The retail price of a product is the price that a customer will pay when purchasing a product at a retail store. This is the final price that customers pay.
What Does Retail Price Mean?
The retail price is the price that the customers pay for the final product that is sold. These customers do not buy the product to sell it onwards. They buy the product to use it. There is a difference between a retail price, manufacturer price, and distributor price. These are all different prices in the supply chain between seller and seller. In a free market system, the final retailer will have the option to set their price based on their demand and supply.
If a retailer decides on a price, the main goal will be to maximize his profit while having an amount that consumers would be willing to pay for. A manufacturer can suggest a retail price to align the price with its overall strategy in producing the product.
What is the Manufacturer Suggested Retail Price?
When manufacturers suggest a retail price (MSRP), they make a recommendation to the retail store to what price a product should be sold for. Any product can have an MSRP. It is, however, frequently used by items that have high prices like cars and electrical appliances. The MSRP will keep the costs consistent across the different retail stores.
The retailer does not have to make use of the MSRP, but customers might not be willing to purchase the products at a higher price. Companies can sell the products for a lower price if they believe that it will help to increase sales.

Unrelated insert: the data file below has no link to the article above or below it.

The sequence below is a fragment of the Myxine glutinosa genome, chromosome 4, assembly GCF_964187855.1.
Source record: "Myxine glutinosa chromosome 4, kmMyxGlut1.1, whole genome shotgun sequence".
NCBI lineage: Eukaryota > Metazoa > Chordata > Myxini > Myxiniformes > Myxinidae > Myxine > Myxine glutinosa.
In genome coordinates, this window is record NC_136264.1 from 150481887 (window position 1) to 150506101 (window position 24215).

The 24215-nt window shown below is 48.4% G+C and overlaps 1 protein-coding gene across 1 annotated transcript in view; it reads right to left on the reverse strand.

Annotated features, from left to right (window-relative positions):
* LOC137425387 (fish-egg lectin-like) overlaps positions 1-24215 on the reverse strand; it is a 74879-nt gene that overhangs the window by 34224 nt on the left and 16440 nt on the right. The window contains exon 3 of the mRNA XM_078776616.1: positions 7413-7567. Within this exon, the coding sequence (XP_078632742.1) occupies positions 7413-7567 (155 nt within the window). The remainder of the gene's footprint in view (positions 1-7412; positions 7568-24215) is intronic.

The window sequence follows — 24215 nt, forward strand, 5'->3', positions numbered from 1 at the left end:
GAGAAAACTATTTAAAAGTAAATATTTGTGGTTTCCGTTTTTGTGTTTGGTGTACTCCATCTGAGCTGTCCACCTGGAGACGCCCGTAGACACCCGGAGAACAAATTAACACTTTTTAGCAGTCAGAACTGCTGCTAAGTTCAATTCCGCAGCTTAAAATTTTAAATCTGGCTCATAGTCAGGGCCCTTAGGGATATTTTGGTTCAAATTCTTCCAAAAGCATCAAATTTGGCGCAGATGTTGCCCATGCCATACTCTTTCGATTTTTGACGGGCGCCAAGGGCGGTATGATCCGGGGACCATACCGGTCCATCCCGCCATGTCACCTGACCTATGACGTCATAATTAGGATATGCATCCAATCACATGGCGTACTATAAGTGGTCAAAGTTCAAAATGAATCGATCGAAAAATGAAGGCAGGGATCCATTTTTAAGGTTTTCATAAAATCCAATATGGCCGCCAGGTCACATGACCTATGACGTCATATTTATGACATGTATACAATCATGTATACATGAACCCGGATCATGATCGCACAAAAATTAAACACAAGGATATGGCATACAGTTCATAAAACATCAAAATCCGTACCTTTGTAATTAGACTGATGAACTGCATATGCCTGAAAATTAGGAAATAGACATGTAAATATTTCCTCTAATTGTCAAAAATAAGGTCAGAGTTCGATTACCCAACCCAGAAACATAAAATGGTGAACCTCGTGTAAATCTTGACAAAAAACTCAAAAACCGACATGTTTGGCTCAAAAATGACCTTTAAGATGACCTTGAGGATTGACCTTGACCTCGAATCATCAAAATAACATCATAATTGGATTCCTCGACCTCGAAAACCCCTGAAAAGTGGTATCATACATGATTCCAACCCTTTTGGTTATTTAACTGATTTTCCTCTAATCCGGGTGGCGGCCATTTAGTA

The manufacturer determines the MSRP. This should, however, apply to all retailers in the chain. The MSRP should account for all the costs that will be incurred in the manufacturing and sales process. The average markup of the retailers should be considered when deciding on the price. The price needs to be set at an amount that will ensure a profit for the whole supply chain.
Sometime retailers will lower the price of the MSRP; the quantity that can be purchased from the wholesaler could determine this price. If the product can be bought from the wholesaler in bulk, it could lead to a profit.
The Trouble with Suggested Pricing Methods
The suggested pricing methods conflict with the competition theory, where retailers will set their prices as low as possible to get the clients. In this case, the manufacture will set the price, probably higher than it could have been, and customers will not have a competitive advantage.
The Full form of MRP
The full form of MRP is the maximum retail price that can be a charge for a product. Manufacturers calculate this price per product. This price will include all the taxes and fees.
The goal of this MRP is to ensure that retail companies cannot charge customers more than a reasonable amount. The MRP will be printed on the package of the product, making it impossible for retailers to sell the product at a higher price.
A company will set the MRP to compete in the industry while making enough profit to run their businesses. The buyer is not overcharged with this MRP visible on all packaging.
The MRP is set by the manufacturing company, and the government has no say in this. The MRP is necessary to ensure that retailers will not charge unreasonable prices for products.
Advantages of MRP